Some of the blocking layer materials of this invention can form a layer which also functions as an adhesive layer. However, if desired, an optional adhesive layer may be utilized. Any suitable adhesive material may be applied to the blocking layer. Typical adhesive materials include polyesters (e.g. 49000, available from E. I. duPont de Nemours & Co. and PE100 and PE200, available from Goodyear Tire & Rubber Co.) polyvinylbutyral, polyvinyl formal, polyvinylpyrrolidone, polyamide, polyurethane, polyvinyl acetate, polyvinyl chloride, polyimide, polycarbonate, copolymers thereof, blends thereof and the like. Generally, satisfactory results may be achieved with adhesive layers having a thickness of between about 0.01 micrometer to about 1 micrometer. A preferred thickness is from about 0.02 micrometer to about 0.12 micrometer. Optimum results are achieved with a thickness of about 0.03 micrometer (300 angstroms) to about 0.12 micrometer from materials such as polyvinyl pyridine. Adhesive layers are especially useful for enhancing adhesion to charge generation layers containing materials, such as polyvinyl carbazole, which adhere poorly to vinyl hydroxy ester or vinyl hydroxy amide blocking layer polymers. Typical adhesive layer materials are those producing strong hydrogen bonds with vinyl hydroxy ester or vinyl hydroxy amide polymers such as poly(4-vinylpyridine),poly(2-vinylpyridine), and the like. Adhesive layers containing poly(4-vinylpyridine) form a hydrogen bonded polymeric complex with vinyl hydroxy ester or vinyl hydroxy amide blocking layer polymers which are believed to be unique adhesive compositions having solubility properties which allow the adhesive layer to also function as a solvent barrier layer.

Generally, as described above and hereinafter, the electrophotoconductive imaging member of this invention comprises a substrate coated with a continuous, semi-transparent conductive layer comprising a dispersion of conductive particles having an average particle size less than about 1 micrometer and having an acidic or neutral outer surface in a basic continuous matrix comprising a cross-linked, partially cross-linked or linear film forming polymer. For photoreceptor applications, the semi-transparent electrically conductive layer may be coated with an optional blocking layer, an optional adhesive layer and at least one photoconductive imaging layer. The photoconductive layer may comprise any suitable photoconductive material well known in the art. Thus, the photoconductive layer may comprise, for example, a single layer of a homogeneous photoconductive material or photoconductive particles dispersed in a binder, or multiple layers such as a charge generating layer overcoated with a charge transport layer. The photoconductive layer may contain homogeneous, heterogeneous, inorganic or organic compositions. One example of an electrophotographic imaging layer containing a heterogeneous composition is described in U.S. Pat. No. 3,121,006 wherein finely divided particles of a photoconductive inorganic compound are dispersed in an electrically insulating organic resin binder. The entire disclosure of this patent is incorporated herein by reference. Other well known electrophotographic imaging layers include amorphous selenium, halogen doped amorphous selenium, amorphous selenium alloys including selenium arsenic, selenium tellurium, selenium arsenic antimony, and halogen doped selenium alloys, cadmium sulfide and the like. Generally, these inorganic photoconductive materials are deposited as a relatively homogeneous layer.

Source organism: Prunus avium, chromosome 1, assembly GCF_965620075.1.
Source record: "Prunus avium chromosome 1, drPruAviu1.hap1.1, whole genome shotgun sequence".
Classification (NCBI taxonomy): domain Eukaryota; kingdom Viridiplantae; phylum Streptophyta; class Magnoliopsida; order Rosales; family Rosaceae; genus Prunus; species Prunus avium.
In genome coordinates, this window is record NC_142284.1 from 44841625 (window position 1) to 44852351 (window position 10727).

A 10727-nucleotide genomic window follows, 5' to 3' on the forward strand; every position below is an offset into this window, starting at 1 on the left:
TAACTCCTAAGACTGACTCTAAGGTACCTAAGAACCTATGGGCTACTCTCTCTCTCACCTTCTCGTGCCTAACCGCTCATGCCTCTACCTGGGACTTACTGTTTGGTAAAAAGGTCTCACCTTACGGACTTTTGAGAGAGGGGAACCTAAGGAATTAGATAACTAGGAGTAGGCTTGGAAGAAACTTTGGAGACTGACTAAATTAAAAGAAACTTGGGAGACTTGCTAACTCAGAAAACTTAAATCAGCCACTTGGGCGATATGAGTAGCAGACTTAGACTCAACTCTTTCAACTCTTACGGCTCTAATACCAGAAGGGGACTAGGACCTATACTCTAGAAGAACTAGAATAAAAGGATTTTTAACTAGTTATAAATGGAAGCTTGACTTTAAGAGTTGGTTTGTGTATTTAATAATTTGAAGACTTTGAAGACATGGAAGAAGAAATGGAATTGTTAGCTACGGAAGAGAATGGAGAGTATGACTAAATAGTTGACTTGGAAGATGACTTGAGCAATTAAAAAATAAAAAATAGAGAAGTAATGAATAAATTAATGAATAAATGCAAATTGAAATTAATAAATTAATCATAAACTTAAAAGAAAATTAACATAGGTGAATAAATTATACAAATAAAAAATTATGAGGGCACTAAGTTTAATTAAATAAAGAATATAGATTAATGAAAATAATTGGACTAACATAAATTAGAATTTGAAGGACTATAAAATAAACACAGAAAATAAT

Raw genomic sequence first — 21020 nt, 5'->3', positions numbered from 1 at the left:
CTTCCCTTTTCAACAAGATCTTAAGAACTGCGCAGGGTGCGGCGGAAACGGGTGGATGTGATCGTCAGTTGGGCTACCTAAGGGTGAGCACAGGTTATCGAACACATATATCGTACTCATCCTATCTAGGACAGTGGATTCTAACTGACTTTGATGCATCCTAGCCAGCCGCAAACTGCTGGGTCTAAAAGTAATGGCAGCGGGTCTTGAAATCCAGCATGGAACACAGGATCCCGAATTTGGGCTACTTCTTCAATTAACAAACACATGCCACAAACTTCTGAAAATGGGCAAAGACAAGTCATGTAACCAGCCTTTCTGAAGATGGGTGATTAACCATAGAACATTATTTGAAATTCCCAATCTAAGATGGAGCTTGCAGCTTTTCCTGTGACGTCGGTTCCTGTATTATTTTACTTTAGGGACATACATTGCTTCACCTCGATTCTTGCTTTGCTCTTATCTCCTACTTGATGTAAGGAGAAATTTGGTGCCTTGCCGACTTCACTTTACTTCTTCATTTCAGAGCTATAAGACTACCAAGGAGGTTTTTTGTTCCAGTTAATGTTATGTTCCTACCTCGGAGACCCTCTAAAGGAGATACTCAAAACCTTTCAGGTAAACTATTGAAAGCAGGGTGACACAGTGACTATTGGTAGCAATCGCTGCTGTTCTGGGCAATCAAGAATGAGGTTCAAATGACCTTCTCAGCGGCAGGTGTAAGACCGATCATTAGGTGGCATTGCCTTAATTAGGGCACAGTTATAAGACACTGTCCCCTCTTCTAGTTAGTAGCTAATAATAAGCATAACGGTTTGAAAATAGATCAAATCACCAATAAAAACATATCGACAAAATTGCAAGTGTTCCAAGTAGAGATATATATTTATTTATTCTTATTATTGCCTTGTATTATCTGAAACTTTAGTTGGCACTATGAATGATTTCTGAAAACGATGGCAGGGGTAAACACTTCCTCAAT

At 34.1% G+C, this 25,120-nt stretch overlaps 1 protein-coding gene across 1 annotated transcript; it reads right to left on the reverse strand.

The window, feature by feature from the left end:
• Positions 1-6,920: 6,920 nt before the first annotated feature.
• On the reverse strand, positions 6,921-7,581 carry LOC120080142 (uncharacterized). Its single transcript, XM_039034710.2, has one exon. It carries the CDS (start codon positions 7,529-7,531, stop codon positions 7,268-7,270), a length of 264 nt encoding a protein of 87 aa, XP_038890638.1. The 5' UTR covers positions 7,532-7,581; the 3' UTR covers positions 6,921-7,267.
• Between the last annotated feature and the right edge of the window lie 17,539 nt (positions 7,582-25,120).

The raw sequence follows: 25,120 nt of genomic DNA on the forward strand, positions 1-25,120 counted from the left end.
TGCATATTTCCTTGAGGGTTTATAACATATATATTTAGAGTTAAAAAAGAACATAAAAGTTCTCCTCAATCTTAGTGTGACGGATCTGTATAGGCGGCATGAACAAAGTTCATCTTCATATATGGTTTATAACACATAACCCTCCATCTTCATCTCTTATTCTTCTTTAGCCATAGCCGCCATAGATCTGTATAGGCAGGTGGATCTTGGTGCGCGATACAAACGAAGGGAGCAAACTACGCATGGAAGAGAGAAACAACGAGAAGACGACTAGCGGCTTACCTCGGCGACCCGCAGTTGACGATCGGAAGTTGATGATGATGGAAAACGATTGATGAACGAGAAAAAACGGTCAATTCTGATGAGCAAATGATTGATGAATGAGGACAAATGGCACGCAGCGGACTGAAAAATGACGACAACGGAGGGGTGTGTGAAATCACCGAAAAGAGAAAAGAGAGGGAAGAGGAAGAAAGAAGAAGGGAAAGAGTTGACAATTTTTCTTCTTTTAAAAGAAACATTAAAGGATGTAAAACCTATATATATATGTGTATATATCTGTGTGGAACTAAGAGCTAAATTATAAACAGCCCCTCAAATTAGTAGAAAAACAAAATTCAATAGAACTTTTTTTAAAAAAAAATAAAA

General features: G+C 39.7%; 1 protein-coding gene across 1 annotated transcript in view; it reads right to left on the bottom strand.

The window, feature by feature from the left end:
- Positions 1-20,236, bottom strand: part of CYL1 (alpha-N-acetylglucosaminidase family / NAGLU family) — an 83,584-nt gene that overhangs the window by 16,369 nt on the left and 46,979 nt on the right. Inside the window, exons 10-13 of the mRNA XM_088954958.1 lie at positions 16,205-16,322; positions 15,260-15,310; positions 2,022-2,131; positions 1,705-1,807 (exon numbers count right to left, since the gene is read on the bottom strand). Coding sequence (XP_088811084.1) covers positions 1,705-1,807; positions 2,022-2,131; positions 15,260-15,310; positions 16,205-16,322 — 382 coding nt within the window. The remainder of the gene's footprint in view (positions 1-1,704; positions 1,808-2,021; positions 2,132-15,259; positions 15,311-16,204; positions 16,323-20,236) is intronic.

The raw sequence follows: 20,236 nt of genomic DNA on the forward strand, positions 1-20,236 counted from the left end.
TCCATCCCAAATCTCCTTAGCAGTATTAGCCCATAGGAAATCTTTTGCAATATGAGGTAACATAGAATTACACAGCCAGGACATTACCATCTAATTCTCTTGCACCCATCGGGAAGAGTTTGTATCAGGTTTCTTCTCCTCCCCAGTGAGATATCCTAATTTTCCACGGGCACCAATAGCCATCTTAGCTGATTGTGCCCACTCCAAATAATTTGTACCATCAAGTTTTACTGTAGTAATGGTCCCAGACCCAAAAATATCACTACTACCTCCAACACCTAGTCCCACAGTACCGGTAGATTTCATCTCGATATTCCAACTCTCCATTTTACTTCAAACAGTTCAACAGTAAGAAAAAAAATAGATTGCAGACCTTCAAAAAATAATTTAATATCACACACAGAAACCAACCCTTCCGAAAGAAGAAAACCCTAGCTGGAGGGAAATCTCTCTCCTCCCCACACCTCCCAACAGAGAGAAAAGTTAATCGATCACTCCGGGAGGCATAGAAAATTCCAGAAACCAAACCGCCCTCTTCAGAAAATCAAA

This invention is particularly desirable for electrophotographic imaging layers which comprise two electrically operative layers, a charge generating layer and a charge transport layer.

Any suitable charge generating or photogenerating material may be employed as one of the two electrically operative layers in the multilayer photoconductor embodiment of this invention. Typical charge generating materials include metal free phthalocyanine described in U.S. Pat. No. 3,357,989, metal phthalocyanines such as copper phthalocyanine, vanadyl phthalocyanine, selenium containing materials such as trigonal selenium, bisazo compounds, quinacridones, substituted 2,4-diaminotriazines disclosed in U.S. Pat. No. 3,442,781, and polynuclear aromatic quinones available from Allied Chemical Corporation under the tradename Indofast Double Scarlet, Indofast Violet Lake B, Indofast Brilliant Scarlet and Indofast Orange. Other examples of charge generator layers are disclosed in U.S. Pat. No. 4,265,990, U.S Pat. No. 4,233,384, U.S. Pat. No. 4,471,041, U.S. Pat. No. 4,489,143, U.S. Pat. No. 4,507,480, U.S. Pat. No. 4,306,008, U.S. Pat. No. 4,299,897, U.S. Pat. No. 4,232,102, U.S. Pat. No. 4,233,383, U.S. Pat. No. 4,415,639 and U.S. Pat. No. 4,439,507. The disclosures of these patents are incorporated herein by reference in their entirety.